Steve Blass, Steve Sax, Mackey Sasser, Chuck Knoblauch and, now, me.
I am not a baseball player, but like everyone in this list ahead of me I have developed a problem. I have the yips.
The elevator yips.
Every work day, around 1:30, I run out to grab lunch. My friend Kyle usually comes with me. And, almost every day, I have some sort of dopey incident on the elevator.
Sometimes its as simple as walking into the elevator without letting a woman or women who were also waiting go first. That ordinarily wouldn’t be a huge problem. But Kyle always does the right thing and then I feel the need to say something. “Oh, you’re making me look bad.” and he answers, “It’s not my fault your rude.”
That leads to me trying to be extra polite. A few days later, we were once again waiting for the elevator. It came. I started to walk on, but then, through the corner of my eye, I saw someone walking towards us. I stopped. It looked like a woman. I didn’t want Kyle to get me again. But then, I realized it wasn’t a woman. It was just a thin man in bright colors. So I decided to get on the elevator. But. in doing so, I walked right in front of him. It felt like a strange thing to do while I was doing it. Apparently, it looked that way too. “What the hell are you doing?” Kyle asked. Foiled again,
Even when I get on the elevator ok, I run into trouble while riding up to my floor. My elevator small talk skills are lacking. I try to be funny during basic conversations about the weather. Sometimes I just make noises instead of forming actual sentences. Sometimes I just laugh inappropriately. Kyle is always there to point it out.
The elevator has become my achilles heel. A metal can of humiliation. I might start taking the stairs.
Or I’ll leave the office without telling Kyle.
Celebrated our first anniversary and then became an uncle this past week. Not a lot of time for other stuff.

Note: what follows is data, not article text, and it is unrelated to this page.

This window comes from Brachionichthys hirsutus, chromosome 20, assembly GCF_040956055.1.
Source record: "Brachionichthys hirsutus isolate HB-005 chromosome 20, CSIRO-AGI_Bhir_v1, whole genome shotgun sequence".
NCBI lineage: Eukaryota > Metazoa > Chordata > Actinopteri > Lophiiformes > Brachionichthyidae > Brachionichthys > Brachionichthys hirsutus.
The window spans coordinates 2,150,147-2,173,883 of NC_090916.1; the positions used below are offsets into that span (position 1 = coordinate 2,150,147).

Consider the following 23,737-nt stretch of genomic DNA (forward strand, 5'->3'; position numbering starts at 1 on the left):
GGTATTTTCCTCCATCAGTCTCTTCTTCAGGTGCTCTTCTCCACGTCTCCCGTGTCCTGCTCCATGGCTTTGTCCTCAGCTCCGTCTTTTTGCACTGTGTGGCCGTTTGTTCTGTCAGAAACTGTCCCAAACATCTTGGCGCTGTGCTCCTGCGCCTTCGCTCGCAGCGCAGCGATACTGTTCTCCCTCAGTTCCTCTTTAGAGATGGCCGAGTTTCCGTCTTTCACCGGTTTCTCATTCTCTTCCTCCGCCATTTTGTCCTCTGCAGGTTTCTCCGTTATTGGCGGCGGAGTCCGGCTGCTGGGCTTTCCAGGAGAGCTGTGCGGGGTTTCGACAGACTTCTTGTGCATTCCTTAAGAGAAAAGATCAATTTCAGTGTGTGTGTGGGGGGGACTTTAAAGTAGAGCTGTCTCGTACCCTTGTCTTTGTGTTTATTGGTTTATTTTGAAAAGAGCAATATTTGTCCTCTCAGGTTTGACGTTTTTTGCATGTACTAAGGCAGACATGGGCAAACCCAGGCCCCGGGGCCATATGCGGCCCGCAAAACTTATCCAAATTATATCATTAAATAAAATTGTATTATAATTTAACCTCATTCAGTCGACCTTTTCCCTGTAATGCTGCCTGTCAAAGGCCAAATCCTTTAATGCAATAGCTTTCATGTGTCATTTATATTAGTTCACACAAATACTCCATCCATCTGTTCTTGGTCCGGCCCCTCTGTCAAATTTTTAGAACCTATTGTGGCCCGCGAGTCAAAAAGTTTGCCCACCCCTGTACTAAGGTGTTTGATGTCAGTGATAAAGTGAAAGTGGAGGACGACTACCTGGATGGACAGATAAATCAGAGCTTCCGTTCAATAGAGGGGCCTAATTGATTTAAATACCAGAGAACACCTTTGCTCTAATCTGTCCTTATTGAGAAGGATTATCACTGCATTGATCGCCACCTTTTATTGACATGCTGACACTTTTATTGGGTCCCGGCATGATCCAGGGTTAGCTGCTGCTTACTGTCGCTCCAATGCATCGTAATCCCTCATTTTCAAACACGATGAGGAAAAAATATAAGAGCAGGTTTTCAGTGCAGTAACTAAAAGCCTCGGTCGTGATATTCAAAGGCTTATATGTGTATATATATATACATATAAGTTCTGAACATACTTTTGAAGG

Born To Run By Bruce Springsteen
Born to Run by Bruce Springsteen is fantastic. But it is not as good as Born to Run by Bruce Springsteen or Born to Run by Bruce Springsteen. That is to say, Bruce’s new memoir is not quite as transcendent as the song or album. Perhaps my expectations were too high. I was expecting to read this book and then, suddenly, understand why the bible is important to other people. But it is not a life changer. It’s not even as good as Keith Richard’s memoir, which came out a few years ago. Still, it’s better than 99% of the rock and celebrity autobiographies you will read. You know how, usually, you read someone’s autobiography and you just want to get through the part about their family history and their childhood? Well., maybe it’s because Springsteen and I are from the same town, but I found that to be one of my favorite parts of the book. Also, it seemed like Bruce felt the same way. The book is super detailed up through the production of the Born To Run album, then it becomes a series of quick hits to summarize the rest of his life. Still, read it. Because he’s the best.
Heroes of the Frontier by Dave Eggers
This is the book I read immediately after I finished Born to Run. It’s a novel. Sort of. It’s definitely a work of fiction. But, novels tend to have things that happen. This book did not. A lady drives around Alaska with her two kids. They have some adventures. There are no consequences. She kind of learns something about herself, but not really. Dave Eggers is one of the great writers of his time. “A Heartbreaking Work of Staggering Genius,” is among the two or three best books I’ve ever read. And his ability to use the English language is unmatched by any current authors. But he doesn’t write novels. He writes character studies. I would say this is about as good as “A Hologram for the King,” and significantly better than his last novel, “The Circle,” which is terrible.